This article is one of the best I’ve seen to help people make the most of starting therapy. It poses a few key questions to ask yourself, which will set you ahead when you first meet with a therapist or coach. If you’re undecided about whether you want to reach out to a professional, answering […]
things to try
Here is an extended quote from psychotherapist Nathaniel Branden. His book, If You Could Hear What I Cannot Say, is a gem from the early 1980s. These two pages out of his book (now out of print) are one of the most thoughtful, beautiful descriptions I’ve seen anywhere of how to be present for challenging
I’m not a new year’s resolution kind of gal, but I do like the sense of pause at the turn of the year to reflect on what my priorities are for the next stretch. It’s less about resolving to be a more perfect person than accepting more deeply the person I already am and moving
I recorded this short guided meditation to offer an easy kind of “Mindfulness 101” practice. It works as a stand-alone experience or as a way to get into a settled, open state of mind for writing or reflection. It can also support relaxation before bedtime. I record custom meditations and guided visualizations for my clients
This short piece is one of the best I’ve read on releasing the grip of our control freak selves. It’s a timely word here in the midst of various holiday seasons and the turning of the new year. May it land with an exhale in your day.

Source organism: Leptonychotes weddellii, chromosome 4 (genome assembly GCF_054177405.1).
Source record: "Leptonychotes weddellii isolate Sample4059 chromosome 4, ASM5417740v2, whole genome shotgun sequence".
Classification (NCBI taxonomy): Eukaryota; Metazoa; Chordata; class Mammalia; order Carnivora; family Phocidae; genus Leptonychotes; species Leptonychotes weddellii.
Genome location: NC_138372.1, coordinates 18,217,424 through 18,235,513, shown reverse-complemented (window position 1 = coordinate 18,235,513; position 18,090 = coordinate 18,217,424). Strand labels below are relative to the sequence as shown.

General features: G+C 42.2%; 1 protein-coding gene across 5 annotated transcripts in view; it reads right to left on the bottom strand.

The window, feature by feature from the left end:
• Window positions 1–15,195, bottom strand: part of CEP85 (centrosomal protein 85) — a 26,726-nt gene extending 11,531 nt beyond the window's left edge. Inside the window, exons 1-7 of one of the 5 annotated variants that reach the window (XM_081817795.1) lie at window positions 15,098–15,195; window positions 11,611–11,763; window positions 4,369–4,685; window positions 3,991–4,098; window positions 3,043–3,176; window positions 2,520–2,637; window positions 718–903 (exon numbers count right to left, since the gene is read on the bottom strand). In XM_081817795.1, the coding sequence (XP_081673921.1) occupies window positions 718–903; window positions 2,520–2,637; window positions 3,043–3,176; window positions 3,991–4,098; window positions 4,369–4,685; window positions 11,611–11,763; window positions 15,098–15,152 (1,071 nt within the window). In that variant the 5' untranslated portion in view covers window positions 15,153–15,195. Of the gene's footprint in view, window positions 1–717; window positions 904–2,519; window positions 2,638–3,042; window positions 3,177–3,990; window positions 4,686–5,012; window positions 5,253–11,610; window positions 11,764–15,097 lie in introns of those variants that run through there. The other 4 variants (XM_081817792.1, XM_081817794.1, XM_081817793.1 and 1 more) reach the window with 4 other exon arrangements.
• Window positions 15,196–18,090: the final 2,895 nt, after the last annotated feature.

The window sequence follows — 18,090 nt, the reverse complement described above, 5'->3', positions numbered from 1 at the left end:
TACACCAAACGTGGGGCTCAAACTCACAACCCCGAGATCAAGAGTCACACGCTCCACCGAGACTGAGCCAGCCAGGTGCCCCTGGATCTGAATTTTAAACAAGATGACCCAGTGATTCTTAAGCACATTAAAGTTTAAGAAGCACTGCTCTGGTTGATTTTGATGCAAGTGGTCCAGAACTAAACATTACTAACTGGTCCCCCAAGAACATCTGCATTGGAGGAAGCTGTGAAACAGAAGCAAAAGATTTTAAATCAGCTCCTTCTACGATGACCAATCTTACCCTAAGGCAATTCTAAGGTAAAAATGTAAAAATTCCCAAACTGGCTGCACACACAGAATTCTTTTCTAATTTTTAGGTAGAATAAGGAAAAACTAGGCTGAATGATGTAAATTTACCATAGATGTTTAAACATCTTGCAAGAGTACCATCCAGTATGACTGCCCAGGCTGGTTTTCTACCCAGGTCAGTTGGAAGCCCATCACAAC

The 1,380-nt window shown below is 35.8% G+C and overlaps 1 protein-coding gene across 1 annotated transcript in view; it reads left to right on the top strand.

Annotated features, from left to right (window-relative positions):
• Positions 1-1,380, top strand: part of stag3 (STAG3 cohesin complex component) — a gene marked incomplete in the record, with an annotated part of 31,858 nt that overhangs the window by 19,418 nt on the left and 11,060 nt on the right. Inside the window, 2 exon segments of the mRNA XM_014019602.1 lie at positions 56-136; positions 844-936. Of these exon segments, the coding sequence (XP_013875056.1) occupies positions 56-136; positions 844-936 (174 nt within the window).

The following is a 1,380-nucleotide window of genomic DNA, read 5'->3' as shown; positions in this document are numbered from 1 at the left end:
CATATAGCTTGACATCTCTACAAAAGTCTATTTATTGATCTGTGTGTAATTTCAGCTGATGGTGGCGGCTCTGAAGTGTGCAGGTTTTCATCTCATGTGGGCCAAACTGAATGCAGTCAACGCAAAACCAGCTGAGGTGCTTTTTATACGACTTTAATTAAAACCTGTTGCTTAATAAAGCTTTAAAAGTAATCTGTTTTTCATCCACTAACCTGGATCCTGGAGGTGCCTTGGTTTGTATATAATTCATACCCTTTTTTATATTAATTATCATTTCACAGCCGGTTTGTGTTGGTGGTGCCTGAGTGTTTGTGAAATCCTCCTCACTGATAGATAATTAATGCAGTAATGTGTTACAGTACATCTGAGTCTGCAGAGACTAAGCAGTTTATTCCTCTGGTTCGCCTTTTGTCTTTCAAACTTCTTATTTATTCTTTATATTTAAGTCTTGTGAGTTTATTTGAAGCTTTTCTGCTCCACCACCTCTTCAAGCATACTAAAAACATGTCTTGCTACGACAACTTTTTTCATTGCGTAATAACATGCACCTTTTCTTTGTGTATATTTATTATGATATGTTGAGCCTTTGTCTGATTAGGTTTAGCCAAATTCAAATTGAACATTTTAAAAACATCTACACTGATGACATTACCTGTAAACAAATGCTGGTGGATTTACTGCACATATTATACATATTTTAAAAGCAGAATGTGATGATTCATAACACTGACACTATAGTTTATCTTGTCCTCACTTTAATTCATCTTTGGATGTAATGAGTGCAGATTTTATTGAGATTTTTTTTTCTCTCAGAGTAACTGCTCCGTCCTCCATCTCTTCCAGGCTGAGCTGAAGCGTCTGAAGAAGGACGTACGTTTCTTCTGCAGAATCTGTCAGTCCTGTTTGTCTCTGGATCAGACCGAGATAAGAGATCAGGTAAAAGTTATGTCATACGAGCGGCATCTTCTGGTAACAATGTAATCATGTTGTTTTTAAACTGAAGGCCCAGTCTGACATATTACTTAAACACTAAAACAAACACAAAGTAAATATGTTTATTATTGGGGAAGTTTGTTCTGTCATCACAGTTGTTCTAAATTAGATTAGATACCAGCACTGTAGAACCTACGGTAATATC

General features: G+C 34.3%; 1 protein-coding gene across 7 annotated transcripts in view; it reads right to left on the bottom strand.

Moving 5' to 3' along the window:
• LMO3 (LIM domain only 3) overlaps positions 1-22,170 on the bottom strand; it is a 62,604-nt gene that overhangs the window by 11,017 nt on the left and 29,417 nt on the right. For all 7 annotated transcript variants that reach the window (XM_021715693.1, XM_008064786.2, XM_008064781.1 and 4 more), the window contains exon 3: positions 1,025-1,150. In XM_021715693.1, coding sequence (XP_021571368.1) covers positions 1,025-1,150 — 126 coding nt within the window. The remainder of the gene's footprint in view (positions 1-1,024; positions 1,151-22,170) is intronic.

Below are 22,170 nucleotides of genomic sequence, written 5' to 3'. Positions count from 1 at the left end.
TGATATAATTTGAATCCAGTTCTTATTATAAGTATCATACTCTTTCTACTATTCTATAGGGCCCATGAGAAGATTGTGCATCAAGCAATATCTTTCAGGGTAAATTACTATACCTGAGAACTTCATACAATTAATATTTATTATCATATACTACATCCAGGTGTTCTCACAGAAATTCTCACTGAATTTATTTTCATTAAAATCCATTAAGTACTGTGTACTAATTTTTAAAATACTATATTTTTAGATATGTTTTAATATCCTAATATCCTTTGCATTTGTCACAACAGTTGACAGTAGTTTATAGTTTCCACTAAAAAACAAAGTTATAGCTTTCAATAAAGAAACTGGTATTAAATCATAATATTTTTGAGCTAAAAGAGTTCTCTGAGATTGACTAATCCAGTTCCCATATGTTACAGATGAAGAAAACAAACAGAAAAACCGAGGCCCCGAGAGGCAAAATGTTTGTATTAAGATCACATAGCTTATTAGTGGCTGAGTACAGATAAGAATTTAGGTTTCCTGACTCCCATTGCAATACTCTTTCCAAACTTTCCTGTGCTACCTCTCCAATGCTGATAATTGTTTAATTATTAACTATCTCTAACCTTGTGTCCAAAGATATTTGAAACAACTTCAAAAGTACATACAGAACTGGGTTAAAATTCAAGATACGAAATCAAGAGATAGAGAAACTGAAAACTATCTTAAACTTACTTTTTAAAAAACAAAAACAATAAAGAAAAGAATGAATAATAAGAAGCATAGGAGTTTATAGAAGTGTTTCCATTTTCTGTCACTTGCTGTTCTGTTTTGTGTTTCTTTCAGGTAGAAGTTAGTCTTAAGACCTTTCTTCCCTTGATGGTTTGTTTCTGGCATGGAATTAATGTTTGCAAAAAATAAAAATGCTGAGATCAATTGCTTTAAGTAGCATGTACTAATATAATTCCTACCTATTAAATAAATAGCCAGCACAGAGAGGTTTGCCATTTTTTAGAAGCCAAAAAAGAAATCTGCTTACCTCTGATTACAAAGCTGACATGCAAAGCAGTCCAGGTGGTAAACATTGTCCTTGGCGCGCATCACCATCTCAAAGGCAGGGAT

WRITE A LETTER YOU DON’T SEND Write a letter freely, without editing, to someone with whom you have unfinished business, or to someone you imagine would be a friendly audience for your thoughts. Some people work stuff out with their parents (or children) this way, without ever sending the letter, or with people who have
The NYT just reported on a study published in JAMA Psychiatry showing that writing to process trauma is just as effective as the more commonly-used prolonged exposure method. In the study, the dropout rate was three times higher for the prolonged exposure arm than the writing arm. That makes sense because prolonged exposure is hard.
Psychologist Michael Greenberg lays out four different kinds of compulsive thinking traps we often get caught in. I’ve done all of these at one time or another and am glad to have them laid out so I can catch them when they crop up. Rumination is a common but very unhelpful habit that fuels unhappiness
Most of us didn’t grow up learning how to take care of difficult feelings and it’s rare that adults are able to model this well. So many of us arrive into adulthood with more emotional reactivity and more emotional avoidance habits than we need. Small things set us off and we can get to feeling
When we circle around and around on a topic in a tight, repetitive way — that’s ruminating. Our minds will try to convince us that we’re solving a problem when we’re actually just stirring the same tired mud puddle. And often the feeling tone of rumination is negative, whether it’s worry, regret, or self-criticism. Problems